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The Hyper Sting Commercial Hyperplane Dreams of a Convenient and Eco-Friendly Future
The famous Franco-British supersonic airliner Concorde marked an important milestone in aviation and was at the same time a symbol of speed (duh) and luxury. The Concorde was also a failure, due to a variety of factors, including very high costs, high noise pollution and emissions, and the tragic crash of July 2000.

The Hyper Sting Commercial Hyperplane Dreams of a Convenient and Eco-Friendly Future

The Hyper Sting is a hyperplane concept that can travel at speeds of Mach 3.5The Hyper Sting is a hyperplane concept that can travel at speeds of Mach 3.5The Hyper Sting is a hyperplane concept that can travel at speeds of Mach 3.5The Hyper Sting is a hyperplane concept that can travel at speeds of Mach 3.5The Hyper Sting is a hyperplane concept that can travel at speeds of Mach 3.5The Hyper Sting is a hyperplane concept that can travel at speeds of Mach 3.5The Hyper Sting is a hyperplane concept that can travel at speeds of Mach 3.5The Hyper Sting is a hyperplane concept that can travel at speeds of Mach 3.5
But if there’s one thing man knows how to do (or should know, at the very least), that’s to learn from past mistakes. One designer believes the supersonic dream is not dead and, if you add a more environmentally-friendly twist to it, it could actually be the future of the aviation industry.

That man is designer Oscar Vinals of Ovis Design, whose concepts are back in the spotlight amid growing concerns over the huge carbon footprint of current airliners and the need to go greener without sacrificing efficiency. We’ve discussed a couple of his other designs, the Sky Whale and the even bigger Magnavem, both of which are hyperplanes designed with particular attention to scale and luxury amenities. The Hyper Sting also falls in this category of hyperplanes though, by comparison, it’s like the younger and more timid sibling of both.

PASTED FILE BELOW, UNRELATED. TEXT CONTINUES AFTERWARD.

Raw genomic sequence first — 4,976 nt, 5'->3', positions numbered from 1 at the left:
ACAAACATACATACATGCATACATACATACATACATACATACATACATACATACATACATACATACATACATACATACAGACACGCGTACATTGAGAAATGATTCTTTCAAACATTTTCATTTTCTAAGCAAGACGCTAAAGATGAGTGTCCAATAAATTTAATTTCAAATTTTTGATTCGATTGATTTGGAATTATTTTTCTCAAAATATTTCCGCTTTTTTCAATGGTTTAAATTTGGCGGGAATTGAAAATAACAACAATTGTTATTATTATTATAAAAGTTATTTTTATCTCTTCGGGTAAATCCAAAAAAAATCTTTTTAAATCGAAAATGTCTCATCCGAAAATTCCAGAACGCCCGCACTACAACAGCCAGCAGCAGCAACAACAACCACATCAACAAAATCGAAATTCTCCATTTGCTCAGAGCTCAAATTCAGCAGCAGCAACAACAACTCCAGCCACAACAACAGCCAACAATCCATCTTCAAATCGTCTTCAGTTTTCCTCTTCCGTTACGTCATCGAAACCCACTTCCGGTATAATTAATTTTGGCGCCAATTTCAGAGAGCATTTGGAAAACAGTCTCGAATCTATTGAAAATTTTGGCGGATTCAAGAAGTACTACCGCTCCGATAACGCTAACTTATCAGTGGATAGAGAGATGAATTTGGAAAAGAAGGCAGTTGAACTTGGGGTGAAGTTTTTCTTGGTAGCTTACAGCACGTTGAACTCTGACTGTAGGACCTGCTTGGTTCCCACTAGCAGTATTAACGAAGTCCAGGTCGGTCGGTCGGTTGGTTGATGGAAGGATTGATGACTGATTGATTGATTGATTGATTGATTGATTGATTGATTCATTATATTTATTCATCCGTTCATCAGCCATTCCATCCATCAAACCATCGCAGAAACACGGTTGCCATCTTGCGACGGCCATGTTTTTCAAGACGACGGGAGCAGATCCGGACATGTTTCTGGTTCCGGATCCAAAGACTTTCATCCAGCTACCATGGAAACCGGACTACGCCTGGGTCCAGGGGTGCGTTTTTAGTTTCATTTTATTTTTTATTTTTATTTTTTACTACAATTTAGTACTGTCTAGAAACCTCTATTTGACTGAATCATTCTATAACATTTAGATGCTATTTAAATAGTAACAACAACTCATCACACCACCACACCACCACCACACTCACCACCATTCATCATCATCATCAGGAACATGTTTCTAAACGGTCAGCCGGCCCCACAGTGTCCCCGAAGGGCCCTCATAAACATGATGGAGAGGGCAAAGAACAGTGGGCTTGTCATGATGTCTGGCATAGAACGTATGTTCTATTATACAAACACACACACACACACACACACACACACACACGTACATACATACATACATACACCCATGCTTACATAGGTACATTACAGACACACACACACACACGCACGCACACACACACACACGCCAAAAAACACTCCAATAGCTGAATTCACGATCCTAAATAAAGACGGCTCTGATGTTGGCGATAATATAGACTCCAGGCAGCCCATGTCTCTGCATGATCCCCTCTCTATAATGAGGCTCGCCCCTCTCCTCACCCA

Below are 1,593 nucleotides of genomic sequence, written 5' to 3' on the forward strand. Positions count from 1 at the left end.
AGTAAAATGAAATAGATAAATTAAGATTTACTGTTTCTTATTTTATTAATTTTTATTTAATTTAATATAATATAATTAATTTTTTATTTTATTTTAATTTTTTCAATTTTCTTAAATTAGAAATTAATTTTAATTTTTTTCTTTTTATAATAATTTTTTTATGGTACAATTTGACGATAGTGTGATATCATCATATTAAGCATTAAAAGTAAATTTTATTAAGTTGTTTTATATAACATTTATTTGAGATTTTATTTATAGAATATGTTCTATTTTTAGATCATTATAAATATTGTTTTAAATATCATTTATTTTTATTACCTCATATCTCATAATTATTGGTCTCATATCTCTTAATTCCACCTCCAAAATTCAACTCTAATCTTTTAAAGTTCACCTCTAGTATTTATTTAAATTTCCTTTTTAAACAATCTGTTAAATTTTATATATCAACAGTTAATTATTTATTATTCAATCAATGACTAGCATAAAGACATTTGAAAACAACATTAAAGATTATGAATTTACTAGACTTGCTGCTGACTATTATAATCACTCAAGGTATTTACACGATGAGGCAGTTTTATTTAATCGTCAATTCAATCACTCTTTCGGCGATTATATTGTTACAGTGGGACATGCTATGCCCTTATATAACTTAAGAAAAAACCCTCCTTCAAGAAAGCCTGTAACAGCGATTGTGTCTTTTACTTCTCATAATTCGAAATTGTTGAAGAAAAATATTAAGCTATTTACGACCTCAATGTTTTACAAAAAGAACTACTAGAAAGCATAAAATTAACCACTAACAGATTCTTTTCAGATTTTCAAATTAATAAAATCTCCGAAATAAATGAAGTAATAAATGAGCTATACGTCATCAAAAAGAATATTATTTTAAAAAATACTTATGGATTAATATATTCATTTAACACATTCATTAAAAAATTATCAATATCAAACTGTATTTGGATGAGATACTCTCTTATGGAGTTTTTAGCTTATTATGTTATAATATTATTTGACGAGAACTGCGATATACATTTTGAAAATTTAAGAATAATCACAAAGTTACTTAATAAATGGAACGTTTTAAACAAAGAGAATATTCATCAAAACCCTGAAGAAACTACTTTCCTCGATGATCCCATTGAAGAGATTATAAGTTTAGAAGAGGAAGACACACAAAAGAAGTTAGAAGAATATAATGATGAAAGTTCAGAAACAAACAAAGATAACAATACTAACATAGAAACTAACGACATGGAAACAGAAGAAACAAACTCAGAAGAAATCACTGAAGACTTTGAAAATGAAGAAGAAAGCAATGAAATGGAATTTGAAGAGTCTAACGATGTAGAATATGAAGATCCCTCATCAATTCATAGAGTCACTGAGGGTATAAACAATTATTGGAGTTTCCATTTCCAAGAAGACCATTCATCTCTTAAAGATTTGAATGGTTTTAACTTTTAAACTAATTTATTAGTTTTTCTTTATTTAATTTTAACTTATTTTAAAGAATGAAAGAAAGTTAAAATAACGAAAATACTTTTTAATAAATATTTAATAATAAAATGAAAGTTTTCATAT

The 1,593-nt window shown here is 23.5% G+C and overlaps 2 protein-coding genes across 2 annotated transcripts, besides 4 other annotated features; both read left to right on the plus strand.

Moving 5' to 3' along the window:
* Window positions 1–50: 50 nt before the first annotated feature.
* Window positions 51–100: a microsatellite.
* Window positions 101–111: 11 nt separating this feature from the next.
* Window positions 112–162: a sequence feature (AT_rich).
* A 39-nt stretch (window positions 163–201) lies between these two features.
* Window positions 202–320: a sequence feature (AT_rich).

The Hyper Sting is not a new concept, being first published online a while back, but like much of Vinals’ work, it, too, is getting fresh traction online. Also a while back, Vinals was saying that his work wasn’t meant to be “only beautiful or for a sci-fi experience,” but was “based on previous technician studies with a lot of accurate information, so the result is a realistic and feasible concept.” He’s asking that we keep that in mind when looking at the Hyper Sting, which he considers the future of airliners.

Inspired by the Concorde, the Hyper Sting is an airliner whose name comes from the sting-like nosecone, which serves to control the front airflow and redistribute it over the wings and the central part of the aircraft. It is twice as big and twice as fast as the very real Concorde though, and would also be cleaner and more efficient than it. All this is just on a purely theoretical level for the time being, because the technology that would help with propulsion doesn’t yet exist.

“Concorde was a brilliant piece of machinery, a noble experiment, but it put too many emissions in the environment, too much noise into our communities, and was too expensive to operate,” Vinals says for The Sun. “A new era of supersonic flight might be just around the corner, but there are challenges to overcome when it comes to flying faster than the speed of sound.”

With a total length of 328 feet (100 meters) and a wingspan of 168 feet (51.2 meters), the Hyper Sting would accommodate 170 passengers. Compared to the Magnavem, and constricted by the smaller dimensions, Vinals keeps the interior more realistic: though of the future, this airliner would look very much like the airliners of today, with rows of seats and an aisle between them for access. On the gigantic Magnavem, he imagined luxury suites and private spas, and even entire wellness areas for the business class. So, in this regard at least, the Hyper Sting sounds more feasible.

That is, until we talk propulsion. Vinals says the Hyper Sting would be powered by two ramjet engines fueled by a cold fusion nuclear reactor, which exists only in theory as of now. This would allow it to travel from London to New York in just 80 minutes, hitting speeds of Mach 3.5 (2,486 mph or 4,000 kph), while still having a reduced carbon footprint and reduced noise pollution. The active variable geometry wings would boost flight efficiency.

It’s never a bad thing to dream of a better future, but maybe this is more than a dream. “Today, there are some projects for a new era of supersonic flights from different private and public initiatives, some of those are well underway and could become in a few years a real concept,” Vinals says. The Hyper Sting could be one of them, or so he’d like to believe.



Editor's note: This article was not sponsored or supported by a third-party.

 
 
 
 
 

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